They noticed the difference in the opening weeks of camp. The daily staccato rhythm of trash talk was gone. So was the booming baritone and hell-raising laughter.
The departure of outfielder Jarrod Dyson in an offseason trade to the Seattle Mariners left a hole on the Royals’ roster. But it also left a void inside the clubhouse: These days, the place is a lot calmer.
“It’s definitely going to be a quiet clubhouse this year,” Royals center fielder Lorenzo Cain said. “Quiet plane. Quiet bus rides. But I’m going to miss it, though. Because I’m used to him yelling at everybody or getting on the rookies about something. He was always on somebody about something.”
Dyson, 32, is down the road at Mariners camp in Peoria now, preparing to be Seattle’s opening day left fielder and leadoff hitter. His days in Kansas City are over. But he will have the opportunity to reunite with his former teammates on Monday, when the Royals face the Mariners in their first Cactus League road game.
Dyson is expected to be in the lineup after a day off on Sunday. The moment could offer an intriguing faceoff with Royals catcher Salvador Perez. Dyson has promised that he will not run on Perez during spring training. The real battle could wait until the regular season. But in the days before facing the Royals, he could not resist the opportunity to issue a warning of sorts.
“I told him I was going to try him,” Dyson said in an interview with The Tacoma News Tribune. “And if he gets me, I’m going to tip my hat running off the field. And if I get him, he’d best believe I’m zooming on him.”
Yes, the “zooming” — the ostentatious vroom-vroom gesture — became Dyson’s signature while spending parts of seven seasons in Kansas City. A former 50th-round pick, Dyson debuted with the Royals in 2010 and grew into a valuable reserve outfielder, recording 176 stolen bases in 206 attempts and providing premium defense in the outfield. He was part of two American League championship teams and a world champion in 2015. Inside the clubhouse, his brashness was beloved.
But Dyson was also set to become a free agent after the 2017 season. And with the Royals possessing a surplus of outfielders following the trade for right fielder Jorge Soler, the club sent Dyson to Seattle in exchange for right-hander Nathan Karns.
From a baseball perspective, the trade made sense. Karns will compete for the Royals’ final rotation spot during camp. He is under club control for four seasons, offering long-term value for a short-term asset in Dyson. But from an emotional perspective, the loss hit the clubhouse hard.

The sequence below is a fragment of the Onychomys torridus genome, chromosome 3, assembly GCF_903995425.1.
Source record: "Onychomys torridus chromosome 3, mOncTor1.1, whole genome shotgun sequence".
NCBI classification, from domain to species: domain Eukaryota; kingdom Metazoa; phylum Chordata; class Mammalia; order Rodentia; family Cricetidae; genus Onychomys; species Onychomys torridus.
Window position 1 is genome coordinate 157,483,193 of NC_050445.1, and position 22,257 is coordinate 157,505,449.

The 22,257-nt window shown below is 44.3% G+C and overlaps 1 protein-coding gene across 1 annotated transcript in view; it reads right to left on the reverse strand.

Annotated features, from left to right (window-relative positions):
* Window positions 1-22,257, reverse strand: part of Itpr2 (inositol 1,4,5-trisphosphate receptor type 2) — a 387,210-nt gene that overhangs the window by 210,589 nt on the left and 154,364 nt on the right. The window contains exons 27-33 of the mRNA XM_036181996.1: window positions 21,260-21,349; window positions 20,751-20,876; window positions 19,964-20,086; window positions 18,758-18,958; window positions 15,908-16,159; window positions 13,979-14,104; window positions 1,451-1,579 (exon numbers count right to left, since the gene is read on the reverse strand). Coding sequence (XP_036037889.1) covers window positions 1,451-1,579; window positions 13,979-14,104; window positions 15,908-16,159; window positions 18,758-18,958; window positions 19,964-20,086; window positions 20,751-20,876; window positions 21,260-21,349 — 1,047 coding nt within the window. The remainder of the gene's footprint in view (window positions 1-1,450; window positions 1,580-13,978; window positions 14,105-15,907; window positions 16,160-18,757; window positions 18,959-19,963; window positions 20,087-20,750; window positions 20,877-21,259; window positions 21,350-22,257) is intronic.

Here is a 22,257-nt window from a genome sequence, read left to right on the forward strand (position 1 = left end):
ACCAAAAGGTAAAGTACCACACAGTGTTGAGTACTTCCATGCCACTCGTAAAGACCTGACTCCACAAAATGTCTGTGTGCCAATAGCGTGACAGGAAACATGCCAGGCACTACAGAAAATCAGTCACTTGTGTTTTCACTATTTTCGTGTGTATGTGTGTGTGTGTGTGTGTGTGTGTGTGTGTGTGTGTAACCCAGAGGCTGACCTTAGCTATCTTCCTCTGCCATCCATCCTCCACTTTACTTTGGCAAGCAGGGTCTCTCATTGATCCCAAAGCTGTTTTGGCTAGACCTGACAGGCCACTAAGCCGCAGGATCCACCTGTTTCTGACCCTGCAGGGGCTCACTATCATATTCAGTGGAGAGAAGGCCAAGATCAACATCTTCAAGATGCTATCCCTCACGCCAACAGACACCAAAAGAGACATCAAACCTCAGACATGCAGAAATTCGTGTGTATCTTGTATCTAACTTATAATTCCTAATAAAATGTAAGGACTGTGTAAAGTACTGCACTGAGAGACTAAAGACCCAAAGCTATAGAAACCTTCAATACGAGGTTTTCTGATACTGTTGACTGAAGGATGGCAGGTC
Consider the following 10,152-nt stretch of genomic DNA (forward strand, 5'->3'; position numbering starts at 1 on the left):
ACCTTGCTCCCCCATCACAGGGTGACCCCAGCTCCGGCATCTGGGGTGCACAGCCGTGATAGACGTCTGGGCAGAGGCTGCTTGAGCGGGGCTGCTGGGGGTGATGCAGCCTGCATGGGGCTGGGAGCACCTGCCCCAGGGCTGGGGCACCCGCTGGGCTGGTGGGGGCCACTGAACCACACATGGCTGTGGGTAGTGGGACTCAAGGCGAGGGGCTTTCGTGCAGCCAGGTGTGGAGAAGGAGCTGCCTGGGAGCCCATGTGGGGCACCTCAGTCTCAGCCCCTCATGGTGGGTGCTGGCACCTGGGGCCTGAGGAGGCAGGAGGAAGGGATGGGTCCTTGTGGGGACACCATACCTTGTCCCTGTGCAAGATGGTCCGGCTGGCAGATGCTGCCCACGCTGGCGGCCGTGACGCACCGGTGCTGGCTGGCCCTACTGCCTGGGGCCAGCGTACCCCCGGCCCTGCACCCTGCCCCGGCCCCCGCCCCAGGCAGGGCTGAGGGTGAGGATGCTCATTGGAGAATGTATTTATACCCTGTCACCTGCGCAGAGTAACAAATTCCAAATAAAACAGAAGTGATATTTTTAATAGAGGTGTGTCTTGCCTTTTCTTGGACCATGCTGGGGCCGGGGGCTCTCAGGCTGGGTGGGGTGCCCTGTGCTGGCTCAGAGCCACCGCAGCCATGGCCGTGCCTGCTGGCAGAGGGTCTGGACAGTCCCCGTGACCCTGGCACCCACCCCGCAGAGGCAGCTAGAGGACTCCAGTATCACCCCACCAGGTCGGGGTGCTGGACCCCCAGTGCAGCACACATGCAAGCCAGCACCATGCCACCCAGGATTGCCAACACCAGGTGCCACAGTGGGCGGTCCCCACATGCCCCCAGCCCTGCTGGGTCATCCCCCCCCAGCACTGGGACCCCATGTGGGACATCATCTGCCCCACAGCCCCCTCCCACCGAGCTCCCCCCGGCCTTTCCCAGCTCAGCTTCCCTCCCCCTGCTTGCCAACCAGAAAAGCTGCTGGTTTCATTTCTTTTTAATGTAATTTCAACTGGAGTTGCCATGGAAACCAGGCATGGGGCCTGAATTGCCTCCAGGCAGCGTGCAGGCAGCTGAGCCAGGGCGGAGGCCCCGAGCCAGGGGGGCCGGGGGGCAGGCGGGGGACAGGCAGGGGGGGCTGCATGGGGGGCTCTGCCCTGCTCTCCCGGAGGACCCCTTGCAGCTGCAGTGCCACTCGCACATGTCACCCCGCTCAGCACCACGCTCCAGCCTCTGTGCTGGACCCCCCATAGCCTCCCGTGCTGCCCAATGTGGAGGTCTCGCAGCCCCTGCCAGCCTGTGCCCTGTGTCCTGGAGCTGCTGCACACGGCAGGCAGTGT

Dyson was particularly close with Cain and first baseman Eric Hosmer. In the weeks after the trade, the three friends traveled to Dallas to watch the Cowboys face the Green Bay Packers in an NFL playoff game. Dyson told Hosmer and Cain that he cried after learning of the deal.
“He shed a few tears,” Cain said.
A week later, Dyson met up with Hosmer again, joining a contingent of Royals who traveled to the Dominican Republic to attend Yordano Ventura’s funeral. The friendships will last, Cain said.
“I wasn’t a big fan of it, I guess,” Cain said of losing Dyson. “But (Royals general manager Dayton Moore) has to do what’s best for the team, and we’re all going to miss him.”
Inside the clubhouse, Dyson held a prominent role for a part-time player. If not a polished team leader, he existed as a spark plug of sorts, an agitator who motivated and energized his teammates with a never-ending supply of swag. In a room of All-Stars, his voice was ubiquitous.
“It’s going to be tough to not see him in the clubhouse,” Cain said. “But we all got to go our separate ways eventually. I just didn’t expect it to be this soon.”
In his first days with the Mariners, Dyson offered Seattle a glimpse of his style. He did not hold back. In one of his first interviews, he spoke of his championship experience.
“Wherever I go, the champagne flow,” he said.
Back in Royals camp, a clubhouse of players and coaches were not surprised. This is the Dyson they know. This is the Dyson they love.
“That’s his game,” Perez said. “He’s going to try to steal second base. I’m going to try to do my job. We’re going to see what happens tomorrow.”
So here comes the showdown. Dyson has promised to run on the Royals at some point, even if the moment does not happen on Monday. And Perez will attempt to throw out his friend. But in the days before facing the Mariners, manager Ned Yost and Perez caught word of Dyson’s warning. They offered similar rejoinders.
“He’s got to get on first,” Yost said.
“That’s the first thing,” Perez said. “It’s a little hard for him, but we’ll see.”